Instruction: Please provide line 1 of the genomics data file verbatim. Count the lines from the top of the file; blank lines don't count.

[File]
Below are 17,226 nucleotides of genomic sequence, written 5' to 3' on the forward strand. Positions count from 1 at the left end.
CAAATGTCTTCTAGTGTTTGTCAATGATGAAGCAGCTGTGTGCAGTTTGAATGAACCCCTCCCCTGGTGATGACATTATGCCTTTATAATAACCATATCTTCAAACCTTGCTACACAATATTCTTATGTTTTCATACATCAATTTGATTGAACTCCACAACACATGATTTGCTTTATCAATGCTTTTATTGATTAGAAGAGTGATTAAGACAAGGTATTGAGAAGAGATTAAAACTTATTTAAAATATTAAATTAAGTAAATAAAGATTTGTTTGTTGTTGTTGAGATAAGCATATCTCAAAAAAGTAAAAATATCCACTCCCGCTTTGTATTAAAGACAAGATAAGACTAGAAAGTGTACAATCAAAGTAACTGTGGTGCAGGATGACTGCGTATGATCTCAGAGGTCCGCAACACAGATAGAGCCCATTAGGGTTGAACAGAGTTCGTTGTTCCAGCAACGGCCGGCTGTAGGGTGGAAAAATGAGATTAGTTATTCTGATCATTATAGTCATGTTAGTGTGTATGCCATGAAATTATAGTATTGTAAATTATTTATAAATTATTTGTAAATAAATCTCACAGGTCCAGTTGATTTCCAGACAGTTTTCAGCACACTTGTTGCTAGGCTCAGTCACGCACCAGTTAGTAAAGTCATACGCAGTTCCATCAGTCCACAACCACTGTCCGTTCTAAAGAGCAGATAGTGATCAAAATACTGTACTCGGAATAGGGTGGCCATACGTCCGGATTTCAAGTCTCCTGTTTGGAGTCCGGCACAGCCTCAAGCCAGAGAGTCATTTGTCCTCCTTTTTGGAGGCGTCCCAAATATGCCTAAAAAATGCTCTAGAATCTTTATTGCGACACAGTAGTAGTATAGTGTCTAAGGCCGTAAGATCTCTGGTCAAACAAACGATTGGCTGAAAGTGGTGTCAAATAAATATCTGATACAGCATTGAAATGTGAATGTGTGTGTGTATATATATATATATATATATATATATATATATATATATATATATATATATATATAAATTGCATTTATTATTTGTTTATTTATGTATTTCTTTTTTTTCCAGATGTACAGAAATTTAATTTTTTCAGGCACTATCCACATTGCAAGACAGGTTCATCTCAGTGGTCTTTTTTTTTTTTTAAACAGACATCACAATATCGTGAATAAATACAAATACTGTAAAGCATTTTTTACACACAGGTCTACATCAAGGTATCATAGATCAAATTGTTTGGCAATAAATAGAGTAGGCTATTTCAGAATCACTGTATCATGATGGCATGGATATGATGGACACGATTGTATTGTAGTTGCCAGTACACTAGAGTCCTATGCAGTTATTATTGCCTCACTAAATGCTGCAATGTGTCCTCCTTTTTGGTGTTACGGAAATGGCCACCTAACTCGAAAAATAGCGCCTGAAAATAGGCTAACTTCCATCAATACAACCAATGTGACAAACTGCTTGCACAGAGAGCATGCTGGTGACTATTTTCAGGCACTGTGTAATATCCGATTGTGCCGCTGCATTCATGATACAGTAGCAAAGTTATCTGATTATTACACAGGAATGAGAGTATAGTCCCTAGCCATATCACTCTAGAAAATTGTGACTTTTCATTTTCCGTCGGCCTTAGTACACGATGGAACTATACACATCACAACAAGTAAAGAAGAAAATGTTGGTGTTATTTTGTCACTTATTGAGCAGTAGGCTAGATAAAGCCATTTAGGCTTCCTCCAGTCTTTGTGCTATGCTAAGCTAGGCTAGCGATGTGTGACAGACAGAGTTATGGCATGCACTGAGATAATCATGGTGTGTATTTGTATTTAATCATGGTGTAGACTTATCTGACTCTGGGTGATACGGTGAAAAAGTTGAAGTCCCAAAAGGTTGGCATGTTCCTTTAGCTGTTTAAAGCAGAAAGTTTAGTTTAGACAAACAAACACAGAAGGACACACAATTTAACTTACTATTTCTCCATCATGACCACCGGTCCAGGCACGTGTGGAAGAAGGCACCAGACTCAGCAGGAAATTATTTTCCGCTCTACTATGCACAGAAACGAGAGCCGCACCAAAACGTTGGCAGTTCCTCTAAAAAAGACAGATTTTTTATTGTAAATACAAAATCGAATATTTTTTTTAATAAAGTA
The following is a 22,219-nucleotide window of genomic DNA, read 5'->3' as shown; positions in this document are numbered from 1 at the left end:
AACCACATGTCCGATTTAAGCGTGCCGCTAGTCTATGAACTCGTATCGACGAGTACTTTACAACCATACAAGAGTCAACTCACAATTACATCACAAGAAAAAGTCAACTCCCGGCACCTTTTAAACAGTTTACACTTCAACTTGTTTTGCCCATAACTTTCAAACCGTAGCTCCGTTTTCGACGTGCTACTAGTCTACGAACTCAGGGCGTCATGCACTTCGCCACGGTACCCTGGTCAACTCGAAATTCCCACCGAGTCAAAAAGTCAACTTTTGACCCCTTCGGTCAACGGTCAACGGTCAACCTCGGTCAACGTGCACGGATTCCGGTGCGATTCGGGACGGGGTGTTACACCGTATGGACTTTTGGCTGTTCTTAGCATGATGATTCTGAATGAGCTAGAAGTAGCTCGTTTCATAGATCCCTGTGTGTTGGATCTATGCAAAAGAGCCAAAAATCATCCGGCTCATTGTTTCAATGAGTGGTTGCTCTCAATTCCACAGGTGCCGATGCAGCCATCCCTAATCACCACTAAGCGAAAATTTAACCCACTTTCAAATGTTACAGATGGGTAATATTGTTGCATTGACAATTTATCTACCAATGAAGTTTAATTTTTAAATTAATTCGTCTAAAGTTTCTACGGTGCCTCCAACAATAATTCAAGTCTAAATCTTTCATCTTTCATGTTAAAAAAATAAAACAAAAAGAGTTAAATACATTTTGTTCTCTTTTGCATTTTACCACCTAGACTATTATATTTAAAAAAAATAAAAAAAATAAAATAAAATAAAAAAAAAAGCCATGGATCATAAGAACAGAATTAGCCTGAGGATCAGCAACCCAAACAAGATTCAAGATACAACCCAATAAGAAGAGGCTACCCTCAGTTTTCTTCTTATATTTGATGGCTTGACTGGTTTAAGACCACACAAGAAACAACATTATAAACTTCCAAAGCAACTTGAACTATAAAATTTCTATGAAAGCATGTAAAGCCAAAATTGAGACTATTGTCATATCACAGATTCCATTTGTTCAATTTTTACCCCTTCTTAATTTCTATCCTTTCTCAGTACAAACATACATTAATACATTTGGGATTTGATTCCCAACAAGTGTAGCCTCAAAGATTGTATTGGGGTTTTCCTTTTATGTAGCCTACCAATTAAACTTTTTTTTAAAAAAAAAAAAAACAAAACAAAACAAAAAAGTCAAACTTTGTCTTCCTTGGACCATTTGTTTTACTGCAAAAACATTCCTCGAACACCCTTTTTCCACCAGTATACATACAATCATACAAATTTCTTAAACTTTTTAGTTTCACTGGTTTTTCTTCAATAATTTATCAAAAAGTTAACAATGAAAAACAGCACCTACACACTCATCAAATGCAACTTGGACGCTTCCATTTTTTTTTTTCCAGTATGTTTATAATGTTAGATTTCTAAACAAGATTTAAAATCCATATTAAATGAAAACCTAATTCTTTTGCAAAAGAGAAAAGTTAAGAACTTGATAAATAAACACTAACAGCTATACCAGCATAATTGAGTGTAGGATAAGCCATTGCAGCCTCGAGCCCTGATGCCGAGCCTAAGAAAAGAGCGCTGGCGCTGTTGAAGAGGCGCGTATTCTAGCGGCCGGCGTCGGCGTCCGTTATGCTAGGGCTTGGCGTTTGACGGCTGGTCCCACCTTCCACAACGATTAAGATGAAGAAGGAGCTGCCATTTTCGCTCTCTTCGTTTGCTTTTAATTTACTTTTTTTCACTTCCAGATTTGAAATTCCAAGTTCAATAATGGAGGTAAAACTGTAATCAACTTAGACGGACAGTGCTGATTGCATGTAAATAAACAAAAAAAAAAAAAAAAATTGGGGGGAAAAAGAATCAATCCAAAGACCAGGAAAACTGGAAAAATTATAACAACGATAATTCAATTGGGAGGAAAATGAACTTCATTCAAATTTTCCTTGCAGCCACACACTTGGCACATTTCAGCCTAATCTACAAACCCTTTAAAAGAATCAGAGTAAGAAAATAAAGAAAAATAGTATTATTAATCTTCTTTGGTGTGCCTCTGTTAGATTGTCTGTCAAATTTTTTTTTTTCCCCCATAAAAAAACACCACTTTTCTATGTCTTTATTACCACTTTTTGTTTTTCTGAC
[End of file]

Below are 17,226 nucleotides of genomic sequence, written 5' to 3' on the forward strand. Positions count from 1 at the left end.